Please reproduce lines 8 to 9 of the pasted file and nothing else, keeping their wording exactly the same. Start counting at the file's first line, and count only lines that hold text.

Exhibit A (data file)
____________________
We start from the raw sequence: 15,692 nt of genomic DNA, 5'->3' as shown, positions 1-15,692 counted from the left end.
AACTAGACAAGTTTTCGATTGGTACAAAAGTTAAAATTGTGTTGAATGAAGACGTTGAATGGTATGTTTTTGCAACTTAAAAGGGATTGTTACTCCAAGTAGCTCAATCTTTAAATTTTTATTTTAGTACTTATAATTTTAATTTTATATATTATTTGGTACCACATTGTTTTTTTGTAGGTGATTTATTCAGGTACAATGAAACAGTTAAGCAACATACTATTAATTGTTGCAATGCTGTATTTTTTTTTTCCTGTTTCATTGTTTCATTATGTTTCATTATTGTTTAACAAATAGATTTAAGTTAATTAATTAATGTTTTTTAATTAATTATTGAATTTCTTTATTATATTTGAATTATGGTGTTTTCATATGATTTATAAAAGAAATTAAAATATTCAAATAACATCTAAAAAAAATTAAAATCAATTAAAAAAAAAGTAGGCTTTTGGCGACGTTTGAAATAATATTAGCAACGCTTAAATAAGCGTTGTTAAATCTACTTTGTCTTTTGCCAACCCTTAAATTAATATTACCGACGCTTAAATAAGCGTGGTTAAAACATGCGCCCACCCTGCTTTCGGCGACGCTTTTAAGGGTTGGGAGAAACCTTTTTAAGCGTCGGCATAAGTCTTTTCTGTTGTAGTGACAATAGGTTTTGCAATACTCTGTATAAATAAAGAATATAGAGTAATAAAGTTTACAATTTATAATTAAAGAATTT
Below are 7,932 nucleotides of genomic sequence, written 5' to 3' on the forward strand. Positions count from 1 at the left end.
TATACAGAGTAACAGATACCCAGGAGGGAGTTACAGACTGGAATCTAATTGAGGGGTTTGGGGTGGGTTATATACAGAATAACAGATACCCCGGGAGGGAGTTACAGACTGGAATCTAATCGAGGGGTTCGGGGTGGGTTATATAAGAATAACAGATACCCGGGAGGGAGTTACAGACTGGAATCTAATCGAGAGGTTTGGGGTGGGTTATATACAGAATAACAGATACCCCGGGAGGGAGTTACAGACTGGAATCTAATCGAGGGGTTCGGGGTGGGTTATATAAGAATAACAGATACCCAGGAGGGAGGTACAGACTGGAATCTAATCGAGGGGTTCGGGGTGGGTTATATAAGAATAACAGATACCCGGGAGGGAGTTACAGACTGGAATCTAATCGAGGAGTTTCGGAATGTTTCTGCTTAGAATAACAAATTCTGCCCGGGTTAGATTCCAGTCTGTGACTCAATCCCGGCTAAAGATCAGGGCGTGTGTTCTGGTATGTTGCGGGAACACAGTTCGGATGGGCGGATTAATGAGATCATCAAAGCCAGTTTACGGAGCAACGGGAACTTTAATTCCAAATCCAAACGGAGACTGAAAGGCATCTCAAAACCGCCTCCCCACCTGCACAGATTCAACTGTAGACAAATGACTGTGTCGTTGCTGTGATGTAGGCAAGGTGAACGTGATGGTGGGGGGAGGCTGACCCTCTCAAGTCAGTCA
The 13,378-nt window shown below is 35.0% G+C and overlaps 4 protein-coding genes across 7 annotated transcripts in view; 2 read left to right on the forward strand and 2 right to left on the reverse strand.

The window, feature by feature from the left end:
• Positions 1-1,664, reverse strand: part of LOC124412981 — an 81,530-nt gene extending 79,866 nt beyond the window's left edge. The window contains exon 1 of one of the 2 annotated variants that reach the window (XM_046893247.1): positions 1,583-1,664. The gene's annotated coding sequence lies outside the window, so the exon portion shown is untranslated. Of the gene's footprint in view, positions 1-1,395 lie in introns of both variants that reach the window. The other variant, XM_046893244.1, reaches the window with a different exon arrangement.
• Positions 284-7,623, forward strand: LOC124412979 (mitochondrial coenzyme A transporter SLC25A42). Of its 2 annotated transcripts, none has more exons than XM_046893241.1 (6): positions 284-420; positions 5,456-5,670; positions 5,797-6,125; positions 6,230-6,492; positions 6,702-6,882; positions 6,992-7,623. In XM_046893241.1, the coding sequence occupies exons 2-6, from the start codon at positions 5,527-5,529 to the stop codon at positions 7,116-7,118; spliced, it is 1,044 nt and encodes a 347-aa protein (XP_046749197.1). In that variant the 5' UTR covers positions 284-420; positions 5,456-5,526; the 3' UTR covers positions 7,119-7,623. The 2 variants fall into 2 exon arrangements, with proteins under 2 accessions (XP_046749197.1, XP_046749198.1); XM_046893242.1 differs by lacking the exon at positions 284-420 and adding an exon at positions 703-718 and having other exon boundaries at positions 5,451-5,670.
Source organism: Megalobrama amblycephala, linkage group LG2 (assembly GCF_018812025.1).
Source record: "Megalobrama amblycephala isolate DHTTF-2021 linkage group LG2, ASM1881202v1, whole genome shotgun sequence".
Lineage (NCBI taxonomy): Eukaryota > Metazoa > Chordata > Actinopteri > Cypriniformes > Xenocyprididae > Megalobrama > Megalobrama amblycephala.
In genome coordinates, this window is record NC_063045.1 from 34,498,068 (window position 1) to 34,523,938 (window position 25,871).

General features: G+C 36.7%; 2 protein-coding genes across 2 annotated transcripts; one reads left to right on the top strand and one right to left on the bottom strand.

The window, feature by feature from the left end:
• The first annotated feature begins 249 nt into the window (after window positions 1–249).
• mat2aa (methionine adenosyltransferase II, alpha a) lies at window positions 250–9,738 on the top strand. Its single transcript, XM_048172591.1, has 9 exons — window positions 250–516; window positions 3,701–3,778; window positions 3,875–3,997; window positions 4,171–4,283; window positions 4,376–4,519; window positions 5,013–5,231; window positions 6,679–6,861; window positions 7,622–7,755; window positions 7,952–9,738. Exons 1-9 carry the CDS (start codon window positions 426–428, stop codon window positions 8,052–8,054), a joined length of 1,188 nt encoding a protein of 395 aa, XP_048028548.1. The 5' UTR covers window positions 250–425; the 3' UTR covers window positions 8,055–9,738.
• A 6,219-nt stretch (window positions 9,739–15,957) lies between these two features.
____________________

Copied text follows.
• Positions 284-7,623, forward strand: LOC124412979 (mitochondrial coenzyme A transporter SLC25A42). Of its 2 annotated transcripts, none has more exons than XM_046893241.1 (6): positions 284-420; positions 5,456-5,670; positions 5,797-6,125; positions 6,230-6,492; positions 6,702-6,882; positions 6,992-7,623. In XM_046893241.1, the coding sequence occupies exons 2-6, from the start codon at positions 5,527-5,529 to the stop codon at positions 7,116-7,118; spliced, it is 1,044 nt and encodes a 347-aa protein (XP_046749197.1). In that variant the 5' UTR covers positions 284-420; positions 5,456-5,526; the 3' UTR covers positions 7,119-7,623. The 2 variants fall into 2 exon arrangements, with proteins under 2 accessions (XP_046749197.1, XP_046749198.1); XM_046893242.1 differs by lacking the exon at positions 284-420 and adding an exon at positions 703-718 and having other exon boundaries at positions 5,451-5,670.
Source organism: Megalobrama amblycephala, linkage group LG2 (assembly GCF_018812025.1).